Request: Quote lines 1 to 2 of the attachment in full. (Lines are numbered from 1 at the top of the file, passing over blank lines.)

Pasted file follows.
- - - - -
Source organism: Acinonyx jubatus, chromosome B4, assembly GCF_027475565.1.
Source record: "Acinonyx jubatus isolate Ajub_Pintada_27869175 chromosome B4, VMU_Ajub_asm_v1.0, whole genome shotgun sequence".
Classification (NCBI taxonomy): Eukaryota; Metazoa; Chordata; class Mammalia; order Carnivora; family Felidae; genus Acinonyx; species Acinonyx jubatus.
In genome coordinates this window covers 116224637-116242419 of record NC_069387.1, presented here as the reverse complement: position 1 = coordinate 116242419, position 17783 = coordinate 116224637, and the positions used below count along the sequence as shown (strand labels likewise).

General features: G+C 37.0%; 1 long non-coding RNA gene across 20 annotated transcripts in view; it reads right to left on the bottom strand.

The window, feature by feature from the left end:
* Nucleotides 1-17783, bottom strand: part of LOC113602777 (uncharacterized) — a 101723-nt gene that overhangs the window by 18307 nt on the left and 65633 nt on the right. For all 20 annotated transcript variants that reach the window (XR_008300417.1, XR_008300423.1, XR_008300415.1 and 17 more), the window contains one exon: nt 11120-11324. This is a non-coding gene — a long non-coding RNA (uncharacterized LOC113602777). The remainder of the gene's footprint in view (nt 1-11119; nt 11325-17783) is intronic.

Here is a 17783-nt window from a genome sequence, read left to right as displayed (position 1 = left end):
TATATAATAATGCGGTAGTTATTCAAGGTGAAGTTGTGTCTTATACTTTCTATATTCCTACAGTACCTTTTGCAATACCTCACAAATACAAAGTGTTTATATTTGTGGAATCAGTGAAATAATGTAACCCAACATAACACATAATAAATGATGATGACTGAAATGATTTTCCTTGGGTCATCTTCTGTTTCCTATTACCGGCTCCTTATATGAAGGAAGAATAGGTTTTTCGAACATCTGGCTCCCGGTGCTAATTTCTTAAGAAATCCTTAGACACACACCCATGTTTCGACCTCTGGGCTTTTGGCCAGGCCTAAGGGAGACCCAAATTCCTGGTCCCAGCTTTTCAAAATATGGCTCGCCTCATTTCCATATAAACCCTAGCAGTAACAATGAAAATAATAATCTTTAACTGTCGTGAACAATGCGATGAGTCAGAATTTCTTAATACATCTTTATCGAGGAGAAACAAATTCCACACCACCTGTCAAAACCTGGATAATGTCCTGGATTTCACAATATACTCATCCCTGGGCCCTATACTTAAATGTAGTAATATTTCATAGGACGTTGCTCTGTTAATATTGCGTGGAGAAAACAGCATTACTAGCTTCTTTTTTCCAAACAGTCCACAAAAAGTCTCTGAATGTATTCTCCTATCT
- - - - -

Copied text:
Source organism: Acinonyx jubatus, chromosome B4, assembly GCF_027475565.1.
Source record: "Acinonyx jubatus isolate Ajub_Pintada_27869175 chromosome B4, VMU_Ajub_asm_v1.0, whole genome shotgun sequence".